And some­times just com­mit­ting isn’t enough for you, or you sup­port the ini­ti­a­tive but done that ac­tion (in cases of one time de­ci­sions, like go­ing ve­gan, go­ing zero-waste, get­ting rid of your car, etc...). So we want to give users a way to sup­port fur­ther than just obli­gat­ing. One ex­am­ple is an op­tion for users would to donate money to the cam­paign, which will be used to fur­ther spread it, through some kind of ad­ver­tis­ing.

Communities

This is where it gets quite com­plex, but it has to. peo­ple don’t want a thou­sand ran­dom hu­mans around the world to some­thing with them. they want peo­ple from their coun­try, from their city, from their pro­fes­sion/​hobby/​In­ter­est-area, from their so­cial cir­cle or or­ga­ni­za­tion.

That’s where com­mu­ni­ties come in, the ideal is that for ev­ery real-world com­mu­nity you would be able to cre­ate a com­mu­nity on the site to re­sem­ble it, and that if peo­ple from that com­mu­nity are already on the site, they will find out that a new com­mu­nity they be­long to has been opened, and will join. the rea­son is, so it’s pos­si­ble to co­or­di­nate ac­tion with and within cer­tain com­mu­ni­ties.

When i first thought about how com­mu­ni­ties will work in prac­tice it re­minded me of set the­ory, but think­ing about it more, it ended up merely re­sem­bling it (and prob­a­bly breaks some of its laws). still, hope­fully men­tion­ing it helps to vi­su­al­ize.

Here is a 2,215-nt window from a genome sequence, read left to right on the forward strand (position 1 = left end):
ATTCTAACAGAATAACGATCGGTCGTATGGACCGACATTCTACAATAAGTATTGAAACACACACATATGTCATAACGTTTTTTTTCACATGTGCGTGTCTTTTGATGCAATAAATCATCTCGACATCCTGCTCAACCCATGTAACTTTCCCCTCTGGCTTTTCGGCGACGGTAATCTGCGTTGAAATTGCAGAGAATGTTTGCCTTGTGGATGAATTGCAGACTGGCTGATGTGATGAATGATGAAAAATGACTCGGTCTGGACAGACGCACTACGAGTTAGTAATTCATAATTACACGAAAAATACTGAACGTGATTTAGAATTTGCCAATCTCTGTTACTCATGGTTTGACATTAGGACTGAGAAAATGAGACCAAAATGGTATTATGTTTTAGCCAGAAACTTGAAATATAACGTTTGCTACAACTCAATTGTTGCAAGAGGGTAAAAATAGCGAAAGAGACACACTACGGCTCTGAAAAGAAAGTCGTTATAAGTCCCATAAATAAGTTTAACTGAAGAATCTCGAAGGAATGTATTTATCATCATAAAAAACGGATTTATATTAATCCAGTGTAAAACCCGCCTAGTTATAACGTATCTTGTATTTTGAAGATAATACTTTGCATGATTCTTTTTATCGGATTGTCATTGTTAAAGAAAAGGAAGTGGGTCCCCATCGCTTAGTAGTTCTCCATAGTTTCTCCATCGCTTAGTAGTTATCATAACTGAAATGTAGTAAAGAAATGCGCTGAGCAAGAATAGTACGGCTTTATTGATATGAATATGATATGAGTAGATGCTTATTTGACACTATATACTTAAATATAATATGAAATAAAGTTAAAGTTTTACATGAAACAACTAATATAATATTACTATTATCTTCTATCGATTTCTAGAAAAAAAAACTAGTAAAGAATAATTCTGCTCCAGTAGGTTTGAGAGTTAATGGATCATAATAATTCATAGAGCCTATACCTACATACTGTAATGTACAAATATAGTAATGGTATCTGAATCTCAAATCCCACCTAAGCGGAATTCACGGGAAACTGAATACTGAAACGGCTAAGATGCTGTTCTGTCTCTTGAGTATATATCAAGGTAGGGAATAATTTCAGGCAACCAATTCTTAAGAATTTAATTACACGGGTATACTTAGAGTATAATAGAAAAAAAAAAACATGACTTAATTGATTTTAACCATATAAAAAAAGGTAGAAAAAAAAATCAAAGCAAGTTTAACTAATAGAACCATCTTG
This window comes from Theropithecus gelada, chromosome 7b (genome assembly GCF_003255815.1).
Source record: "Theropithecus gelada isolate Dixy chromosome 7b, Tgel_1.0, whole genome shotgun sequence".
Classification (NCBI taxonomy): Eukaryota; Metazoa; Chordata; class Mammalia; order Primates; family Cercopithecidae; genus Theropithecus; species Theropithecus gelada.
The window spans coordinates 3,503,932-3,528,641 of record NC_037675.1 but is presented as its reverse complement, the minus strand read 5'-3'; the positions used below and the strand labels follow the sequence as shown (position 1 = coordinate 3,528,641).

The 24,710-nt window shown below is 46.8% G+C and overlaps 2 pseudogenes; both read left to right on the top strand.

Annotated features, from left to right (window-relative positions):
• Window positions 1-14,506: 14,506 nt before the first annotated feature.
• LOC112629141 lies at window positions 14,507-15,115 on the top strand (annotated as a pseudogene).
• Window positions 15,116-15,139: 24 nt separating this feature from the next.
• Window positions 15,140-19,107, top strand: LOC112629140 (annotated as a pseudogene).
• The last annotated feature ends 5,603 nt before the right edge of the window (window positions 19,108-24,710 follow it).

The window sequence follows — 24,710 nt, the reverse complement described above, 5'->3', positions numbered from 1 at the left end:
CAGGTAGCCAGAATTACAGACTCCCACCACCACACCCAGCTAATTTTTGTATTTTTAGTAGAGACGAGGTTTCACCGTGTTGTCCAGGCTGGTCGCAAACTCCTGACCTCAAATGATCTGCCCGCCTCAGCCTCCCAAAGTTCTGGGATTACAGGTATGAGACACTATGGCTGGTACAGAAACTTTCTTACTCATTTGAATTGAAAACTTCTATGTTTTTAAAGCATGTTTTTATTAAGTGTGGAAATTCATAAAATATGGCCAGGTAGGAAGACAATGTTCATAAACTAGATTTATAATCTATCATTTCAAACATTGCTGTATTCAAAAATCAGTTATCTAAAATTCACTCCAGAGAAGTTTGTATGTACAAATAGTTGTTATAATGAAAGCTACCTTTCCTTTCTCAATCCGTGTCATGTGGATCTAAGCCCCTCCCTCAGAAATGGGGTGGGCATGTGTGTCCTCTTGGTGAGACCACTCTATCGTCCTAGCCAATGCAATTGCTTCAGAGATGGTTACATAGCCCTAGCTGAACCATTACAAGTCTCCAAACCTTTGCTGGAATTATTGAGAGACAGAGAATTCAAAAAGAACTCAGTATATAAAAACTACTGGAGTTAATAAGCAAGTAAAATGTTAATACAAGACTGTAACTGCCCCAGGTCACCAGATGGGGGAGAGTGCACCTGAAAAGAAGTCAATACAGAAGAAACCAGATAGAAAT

the com­mu­ni­ties structure

There are many com­mu­ni­ties, it’s easy and ac­cessible to cre­ate new ones, or join ex­ist­ing ones (Un­less said com­mu­nity has some re­quire­ments). any com­mu­nity is a sub and/​or par­ent com­mu­nity of other com­mu­ni­ties. The goal is that the com­mu­ni­ties on the site will be able to re­flect the com­mu­ni­ties in the real world.

some ex­am­ples of com­mu­ni­ties: The earth (The par­ent of all com­mu­ni­ties un­til we colonies mars) and the user base*, all re­gions/​con­ti­nents, and all coun­tries, are some that can be added per-launch. ex­am­ples for user added com­mu­ni­ties: cities, EA, farm­ers is Is­rael, bus drivers in new York, ve­g­ans is the US, LessWrong, etc...

“that’s a lot com­mu­ni­ties..”, you say? “like, a ton of com­mu­ni­ties”, yeah, that’s true. but that’s how it should be.

it might sound a bit like FB, but ex­cept the com­mu­nity group­ing as­pect, there are two more im­por­tant differ­ences. here we don’t want two groups which are ba­si­cally the same (Cause that’s in­effec­tive, if the real world com­mu­nity is di­vided be­tween them on the site), and the user doesn’t have to be aware of all the com­mu­ni­ties they’re part of**, which may feel weird in a on­line plat­form, but that’s how it is in real life.

When­ever a user joins a com­mu­nity he is sug­gested sub-com­mu­ni­ties he might fit in, and is au­to­mat­i­cally added to all par­ent com­mu­ni­ties, which he can man­u­ally ex­clude them­selves from (I bet the set the­o­ret­i­ci­ans winched). part of the ac­count cre­ation pro­cess would be spot­ting the user’s com­mu­ni­ties (easy ones, for ex­am­ple, are coun­tries and cities)

organizations